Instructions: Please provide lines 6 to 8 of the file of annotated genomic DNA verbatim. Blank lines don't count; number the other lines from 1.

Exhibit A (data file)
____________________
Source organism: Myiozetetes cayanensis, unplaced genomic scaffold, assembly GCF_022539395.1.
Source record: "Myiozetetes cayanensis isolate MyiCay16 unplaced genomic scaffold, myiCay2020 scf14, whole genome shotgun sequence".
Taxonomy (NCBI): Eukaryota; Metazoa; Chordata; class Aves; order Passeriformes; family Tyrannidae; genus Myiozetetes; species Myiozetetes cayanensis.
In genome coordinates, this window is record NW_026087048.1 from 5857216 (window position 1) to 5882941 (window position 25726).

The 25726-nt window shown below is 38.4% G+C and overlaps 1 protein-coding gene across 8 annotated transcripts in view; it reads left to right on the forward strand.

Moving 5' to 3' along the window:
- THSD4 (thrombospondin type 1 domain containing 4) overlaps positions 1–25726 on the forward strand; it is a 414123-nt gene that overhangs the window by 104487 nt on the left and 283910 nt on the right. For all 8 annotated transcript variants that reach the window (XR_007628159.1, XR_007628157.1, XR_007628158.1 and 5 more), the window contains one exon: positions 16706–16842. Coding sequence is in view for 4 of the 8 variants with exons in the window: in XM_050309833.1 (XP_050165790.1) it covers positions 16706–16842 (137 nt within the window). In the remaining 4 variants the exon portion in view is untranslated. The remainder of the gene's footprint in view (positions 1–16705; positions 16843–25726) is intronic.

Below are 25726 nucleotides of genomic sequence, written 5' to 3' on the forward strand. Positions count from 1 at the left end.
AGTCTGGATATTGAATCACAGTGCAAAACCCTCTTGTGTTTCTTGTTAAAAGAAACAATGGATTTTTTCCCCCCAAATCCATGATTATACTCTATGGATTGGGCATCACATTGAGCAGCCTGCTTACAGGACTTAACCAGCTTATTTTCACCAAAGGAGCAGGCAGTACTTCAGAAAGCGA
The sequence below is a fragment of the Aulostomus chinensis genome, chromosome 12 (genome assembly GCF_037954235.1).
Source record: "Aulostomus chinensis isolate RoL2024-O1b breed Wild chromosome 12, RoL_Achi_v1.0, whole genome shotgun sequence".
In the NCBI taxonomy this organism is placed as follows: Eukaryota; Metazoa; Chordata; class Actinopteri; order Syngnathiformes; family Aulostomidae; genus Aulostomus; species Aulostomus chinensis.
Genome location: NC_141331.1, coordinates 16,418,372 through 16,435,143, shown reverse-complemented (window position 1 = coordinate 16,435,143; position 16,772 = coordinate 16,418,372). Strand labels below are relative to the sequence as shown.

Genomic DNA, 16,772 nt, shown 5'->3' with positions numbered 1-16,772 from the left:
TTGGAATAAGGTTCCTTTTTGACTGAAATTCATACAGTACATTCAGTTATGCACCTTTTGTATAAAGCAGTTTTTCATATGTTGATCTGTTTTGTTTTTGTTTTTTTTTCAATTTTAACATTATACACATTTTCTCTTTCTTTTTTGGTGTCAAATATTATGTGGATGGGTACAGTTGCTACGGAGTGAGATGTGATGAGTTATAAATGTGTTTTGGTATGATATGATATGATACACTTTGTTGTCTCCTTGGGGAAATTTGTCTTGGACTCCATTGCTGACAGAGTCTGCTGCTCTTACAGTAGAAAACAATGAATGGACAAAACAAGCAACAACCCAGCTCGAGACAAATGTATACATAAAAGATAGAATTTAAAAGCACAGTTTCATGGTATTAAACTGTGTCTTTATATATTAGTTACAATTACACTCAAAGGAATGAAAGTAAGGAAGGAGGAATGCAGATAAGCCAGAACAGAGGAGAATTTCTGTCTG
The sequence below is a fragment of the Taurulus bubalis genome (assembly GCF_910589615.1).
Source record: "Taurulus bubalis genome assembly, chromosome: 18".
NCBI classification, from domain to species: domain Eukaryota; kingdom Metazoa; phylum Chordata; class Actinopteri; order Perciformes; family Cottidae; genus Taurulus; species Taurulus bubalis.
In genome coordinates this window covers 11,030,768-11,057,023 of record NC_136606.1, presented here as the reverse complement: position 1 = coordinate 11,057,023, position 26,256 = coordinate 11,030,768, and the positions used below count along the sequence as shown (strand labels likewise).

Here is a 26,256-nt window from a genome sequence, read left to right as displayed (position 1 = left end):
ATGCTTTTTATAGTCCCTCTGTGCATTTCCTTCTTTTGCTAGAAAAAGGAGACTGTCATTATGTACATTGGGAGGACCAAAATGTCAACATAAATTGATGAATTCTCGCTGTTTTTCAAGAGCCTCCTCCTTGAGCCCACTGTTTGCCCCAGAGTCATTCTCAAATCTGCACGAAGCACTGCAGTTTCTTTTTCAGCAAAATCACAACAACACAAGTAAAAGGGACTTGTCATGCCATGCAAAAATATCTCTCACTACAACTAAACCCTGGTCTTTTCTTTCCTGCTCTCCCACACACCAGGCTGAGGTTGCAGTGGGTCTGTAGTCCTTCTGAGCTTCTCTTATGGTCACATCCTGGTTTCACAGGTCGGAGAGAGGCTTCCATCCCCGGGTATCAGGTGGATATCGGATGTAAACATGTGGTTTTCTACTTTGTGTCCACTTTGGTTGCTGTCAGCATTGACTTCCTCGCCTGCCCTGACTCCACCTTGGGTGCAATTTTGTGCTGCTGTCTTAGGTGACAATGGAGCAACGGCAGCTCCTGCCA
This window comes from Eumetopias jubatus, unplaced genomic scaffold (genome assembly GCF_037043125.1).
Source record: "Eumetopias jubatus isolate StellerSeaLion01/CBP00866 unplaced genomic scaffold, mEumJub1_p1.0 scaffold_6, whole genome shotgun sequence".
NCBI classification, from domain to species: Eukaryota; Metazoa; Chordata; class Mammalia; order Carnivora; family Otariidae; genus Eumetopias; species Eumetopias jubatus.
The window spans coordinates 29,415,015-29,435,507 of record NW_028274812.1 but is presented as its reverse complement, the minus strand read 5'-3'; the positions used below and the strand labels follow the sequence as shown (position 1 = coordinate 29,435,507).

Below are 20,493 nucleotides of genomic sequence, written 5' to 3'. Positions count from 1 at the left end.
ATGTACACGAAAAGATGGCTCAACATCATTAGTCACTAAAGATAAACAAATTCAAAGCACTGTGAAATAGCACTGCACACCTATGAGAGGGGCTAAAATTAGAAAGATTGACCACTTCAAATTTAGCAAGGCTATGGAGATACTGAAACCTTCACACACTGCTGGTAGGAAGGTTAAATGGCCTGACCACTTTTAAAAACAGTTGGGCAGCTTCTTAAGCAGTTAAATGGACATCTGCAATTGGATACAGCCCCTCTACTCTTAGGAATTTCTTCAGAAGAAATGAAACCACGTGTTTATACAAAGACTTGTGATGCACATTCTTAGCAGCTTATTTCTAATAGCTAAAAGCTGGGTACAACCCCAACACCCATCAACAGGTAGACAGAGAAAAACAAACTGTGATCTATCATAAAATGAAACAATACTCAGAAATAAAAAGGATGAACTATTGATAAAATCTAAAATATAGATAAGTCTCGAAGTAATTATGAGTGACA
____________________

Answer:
Moving 5' to 3' along the window:
- THSD4 (thrombospondin type 1 domain containing 4) overlaps positions 1–25726 on the forward strand; it is a 414123-nt gene that overhangs the window by 104487 nt on the left and 283910 nt on the right. For all 8 annotated transcript variants that reach the window (XR_007628159.1, XR_007628157.1, XR_007628158.1 and 5 more), the window contains one exon: positions 16706–16842. Coding sequence is in view for 4 of the 8 variants with exons in the window: in XM_050309833.1 (XP_050165790.1) it covers positions 16706–16842 (137 nt within the window). In the remaining 4 variants the exon portion in view is untranslated. The remainder of the gene's footprint in view (positions 1–16705; positions 16843–25726) is intronic.

Below are 25726 nucleotides of genomic sequence, written 5' to 3' on the forward strand. Positions count from 1 at the left end.